Shipbuilding specialist Chad Johnson receives an award at Norfolk Naval Shipyard, Virginia, in January 2021.

Shipbuilding specialist Chad Johnson receives an award at Norfolk Naval Shipyard, Virginia, in January 2021. U.S. Navy / Daniel DeAngelis

The Pandemic Has Cost the Pentagon at Least $13.6B and Counting

And that figure could rise as the Defense Department starts mandatory COVID-19 testing for unvaccinated civilian workers.

The coronavirus pandemic has cost the Pentagon at least $13.6 billion over the past year and more costs are expected as the military increases its testing of civilian personnel, according to U.S. defense officials.

The current total includes an estimated $7.1 billion to reimburse defense companies for pandemic-related expenses and $6.5 billion for “other COVID-related costs,” said Pentagon spokeswoman Jessica Maxwell.

Deputy Defense Secretary Kathleen Hicks, who in July visited destroyer-maker Bath Iron Works and the Navy’s Portsmouth Naval Shipyard, said she saw firsthand how the pandemic was affecting the shipbuilding sector. 

“It's pretty clear that the pandemic has taken a toll on both the supply chain to get parts up to the shipyards and also with regard to the ability to bring the workforce together,” Hicks said Wednesday at the Defense News Conference. “We know it's had a real impact.”

Hicks would not say whether the Pentagon would continue a popular policy of paying contractors more money up front. Executives have championed the practice, which was put in place early during the pandemic, saying it has allowed them to increase cash flow to the small suppliers, especially those that have lost commercial revenue due to the decline in passenger air travel.

“We are certainly looking closely at...ensuring that [the] defense industrial base is sound for the future,” Hicks said. “Progress payments are part of how we think about looking out for our supply chain, but it's not the only tool and obviously...different parts of the supply chain are having different effects from the pandemic.”

Jim Taiclet, CEO of defense giant Lockheed Martin, has called on the Pentagon to make the increased changes permanent. Lockheed has said the increased payments have saved some of its suppliers

Section 3610 of the Coronavirus Aid, Relief, and Economic Security Act, better known as the CARES Act, allowed defense companies to recoup money they used to keep assembly lines running during the pandemic. While Congress authorized those funds, it never passed an appropriations measure. A number of trade organizations are pushing Congress to extend Section 3610 benefits, which expire at the end of September, in light of the COVID-19 Delta variant.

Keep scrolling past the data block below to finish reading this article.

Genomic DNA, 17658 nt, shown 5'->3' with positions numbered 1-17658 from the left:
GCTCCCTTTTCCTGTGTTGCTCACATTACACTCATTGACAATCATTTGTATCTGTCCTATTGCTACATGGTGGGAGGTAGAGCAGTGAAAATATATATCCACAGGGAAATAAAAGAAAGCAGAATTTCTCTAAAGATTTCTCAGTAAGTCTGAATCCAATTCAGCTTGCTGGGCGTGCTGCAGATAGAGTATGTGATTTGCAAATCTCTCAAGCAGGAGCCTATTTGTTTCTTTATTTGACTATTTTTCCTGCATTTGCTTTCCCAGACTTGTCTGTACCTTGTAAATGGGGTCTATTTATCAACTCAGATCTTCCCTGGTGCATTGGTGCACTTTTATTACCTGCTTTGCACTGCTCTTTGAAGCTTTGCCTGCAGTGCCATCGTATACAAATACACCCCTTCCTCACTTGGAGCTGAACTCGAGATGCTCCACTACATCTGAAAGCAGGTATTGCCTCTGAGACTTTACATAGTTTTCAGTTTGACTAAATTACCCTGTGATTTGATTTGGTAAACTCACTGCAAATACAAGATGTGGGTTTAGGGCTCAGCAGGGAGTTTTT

The Pentagon estimates about $7.1 billion of its COVID-related costs are covered by the CARES Act, according to Maxwell, the Pentagon spokeswoman.

“The Department acknowledges there are a number of pandemic-related cost impacts that are separate and distinct from the paid leave costs associated with Section 3610,” Maxwell said in an email. 

The remaining $6.5 billion is what the Pentagon calls “other COVID-related costs,” which “will delay development programs, impact production deliveries, organic industrial base operations, and contract maintenance,” she said. The figure is based on estimates received from “major defense contractors.”  

Over the past year, companies have missed key deadlines on a number of major weapons projects, which they ascribed to supply chain issues caused by facility shutdowns, sick employees, and other pandemic-related factors. For instance, Lockheed Martin delivered 21 fewer F-35 than planned in 2020 due to the pandemic, while Boeing has blamed COVID for delays in building a new Air Force One.

“As situations may differ for each company and contract, the Department handles missed delivery goals on a case-by-case basis,” Maxwell said.

The Pentagon, Hicks said Wednesday, could have some “near-term expenditures” to perform COVID-19 tests on civilian workers, which unlike the military are not required to receive the vaccine. Mandatory testing for unvaccinated civilian workers will begin in the fall, she said. Pentagon officials are encouraging contractors to get vaccinated.

“We're working closely—across the department and with the interagency colleagues—on the right approach for our contractors who are present on a routine basis on defense installations to make sure we have the right strategy for them,” Hicks said.

The United Launch Alliance, a joint venture between Lockheed Martin and Boeing, is the only high-profile defense company to mandate employee vaccinations.